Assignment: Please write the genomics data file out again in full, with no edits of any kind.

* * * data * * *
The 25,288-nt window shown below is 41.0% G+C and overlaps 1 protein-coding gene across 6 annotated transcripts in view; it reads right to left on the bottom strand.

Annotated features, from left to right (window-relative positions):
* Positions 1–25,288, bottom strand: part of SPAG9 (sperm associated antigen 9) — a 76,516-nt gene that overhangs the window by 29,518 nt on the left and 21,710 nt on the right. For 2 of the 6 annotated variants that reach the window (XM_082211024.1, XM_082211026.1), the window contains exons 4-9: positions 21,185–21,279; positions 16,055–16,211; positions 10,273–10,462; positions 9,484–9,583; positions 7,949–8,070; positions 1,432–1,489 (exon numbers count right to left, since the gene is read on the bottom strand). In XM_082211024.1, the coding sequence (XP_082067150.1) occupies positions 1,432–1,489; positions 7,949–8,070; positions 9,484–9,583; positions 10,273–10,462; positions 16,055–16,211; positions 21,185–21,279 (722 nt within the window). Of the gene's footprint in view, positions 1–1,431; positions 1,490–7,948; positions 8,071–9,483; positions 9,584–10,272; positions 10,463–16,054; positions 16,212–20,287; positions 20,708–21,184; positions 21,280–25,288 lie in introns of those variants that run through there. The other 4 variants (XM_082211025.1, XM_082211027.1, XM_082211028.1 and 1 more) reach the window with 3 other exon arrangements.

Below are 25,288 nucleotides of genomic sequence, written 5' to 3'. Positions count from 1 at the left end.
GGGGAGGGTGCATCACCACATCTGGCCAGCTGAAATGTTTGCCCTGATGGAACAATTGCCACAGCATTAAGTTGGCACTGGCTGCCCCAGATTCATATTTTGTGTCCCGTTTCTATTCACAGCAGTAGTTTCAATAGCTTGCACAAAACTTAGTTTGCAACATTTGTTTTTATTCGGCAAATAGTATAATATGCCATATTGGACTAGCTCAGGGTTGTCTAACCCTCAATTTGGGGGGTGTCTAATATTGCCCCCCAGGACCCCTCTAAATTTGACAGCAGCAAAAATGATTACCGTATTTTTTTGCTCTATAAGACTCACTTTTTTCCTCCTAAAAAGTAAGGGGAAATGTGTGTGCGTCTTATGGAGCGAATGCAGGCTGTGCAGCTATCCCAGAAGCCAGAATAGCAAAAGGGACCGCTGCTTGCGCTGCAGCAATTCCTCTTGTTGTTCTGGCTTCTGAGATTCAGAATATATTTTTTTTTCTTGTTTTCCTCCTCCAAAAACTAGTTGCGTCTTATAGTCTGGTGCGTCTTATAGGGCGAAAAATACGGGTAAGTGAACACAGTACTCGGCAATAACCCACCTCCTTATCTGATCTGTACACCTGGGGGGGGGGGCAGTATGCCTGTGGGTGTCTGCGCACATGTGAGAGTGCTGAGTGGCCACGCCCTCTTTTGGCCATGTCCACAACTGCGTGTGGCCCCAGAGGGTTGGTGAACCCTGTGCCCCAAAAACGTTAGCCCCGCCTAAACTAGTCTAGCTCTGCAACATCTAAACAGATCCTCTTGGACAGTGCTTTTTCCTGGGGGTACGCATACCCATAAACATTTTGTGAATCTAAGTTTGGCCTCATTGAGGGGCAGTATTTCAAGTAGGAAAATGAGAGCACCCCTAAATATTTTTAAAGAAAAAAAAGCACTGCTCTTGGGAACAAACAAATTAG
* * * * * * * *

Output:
The 25,288-nt window shown below is 41.0% G+C and overlaps 1 protein-coding gene across 6 annotated transcripts in view; it reads right to left on the bottom strand.

Annotated features, from left to right (window-relative positions):
* Positions 1–25,288, bottom strand: part of SPAG9 (sperm associated antigen 9) — a 76,516-nt gene that overhangs the window by 29,518 nt on the left and 21,710 nt on the right. For 2 of the 6 annotated variants that reach the window (XM_082211024.1, XM_082211026.1), the window contains exons 4-9: positions 21,185–21,279; positions 16,055–16,211; positions 10,273–10,462; positions 9,484–9,583; positions 7,949–8,070; positions 1,432–1,489 (exon numbers count right to left, since the gene is read on the bottom strand). In XM_082211024.1, the coding sequence (XP_082067150.1) occupies positions 1,432–1,489; positions 7,949–8,070; positions 9,484–9,583; positions 10,273–10,462; positions 16,055–16,211; positions 21,185–21,279 (722 nt within the window). Of the gene's footprint in view, positions 1–1,431; positions 1,490–7,948; positions 8,071–9,483; positions 9,584–10,272; positions 10,463–16,054; positions 16,212–20,287; positions 20,708–21,184; positions 21,280–25,288 lie in introns of those variants that run through there. The other 4 variants (XM_082211025.1, XM_082211027.1, XM_082211028.1 and 1 more) reach the window with 3 other exon arrangements.

Below are 25,288 nucleotides of genomic sequence, written 5' to 3'. Positions count from 1 at the left end.
GGGGAGGGTGCATCACCACATCTGGCCAGCTGAAATGTTTGCCCTGATGGAACAATTGCCACAGCATTAAGTTGGCACTGGCTGCCCCAGATTCATATTTTGTGTCCCGTTTCTATTCACAGCAGTAGTTTCAATAGCTTGCACAAAACTTAGTTTGCAACATTTGTTTTTATTCGGCAAATAGTATAATATGCCATATTGGACTAGCTCAGGGTTGTCTAACCCTCAATTTGGGGGGTGTCTAATATTGCCCCCCAGGACCCCTCTAAATTTGACAGCAGCAAAAATGATTACCGTATTTTTTTGCTCTATAAGACTCACTTTTTTCCTCCTAAAAAGTAAGGGGAAATGTGTGTGCGTCTTATGGAGCGAATGCAGGCTGTGCAGCTATCCCAGAAGCCAGAATAGCAAAAGGGACCGCTGCTTGCGCTGCAGCAATTCCTCTTGTTGTTCTGGCTTCTGAGATTCAGAATATATTTTTTTTTCTTGTTTTCCTCCTCCAAAAACTAGTTGCGTCTTATAGTCTGGTGCGTCTTATAGGGCGAAAAATACGGGTAAGTGAACACAGTACTCGGCAATAACCCACCTCCTTATCTGATCTGTACACCTGGGGGGGGGGGCAGTATGCCTGTGGGTGTCTGCGCACATGTGAGAGTGCTGAGTGGCCACGCCCTCTTTTGGCCATGTCCACAACTGCGTGTGGCCCCAGAGGGTTGGTGAACCCTGTGCCCCAAAAACGTTAGCCCCGCCTAAACTAGTCTAGCTCTGCAACATCTAAACAGATCCTCTTGGACAGTGCTTTTTCCTGGGGGTACGCATACCCATAAACATTTTGTGAATCTAAGTTTGGCCTCATTGAGGGGCAGTATTTCAAGTAGGAAAATGAGAGCACCCCTAAATATTTTTAAAGAAAAAAAAGCACTGCTCTTGGGAACAAACAAATTAG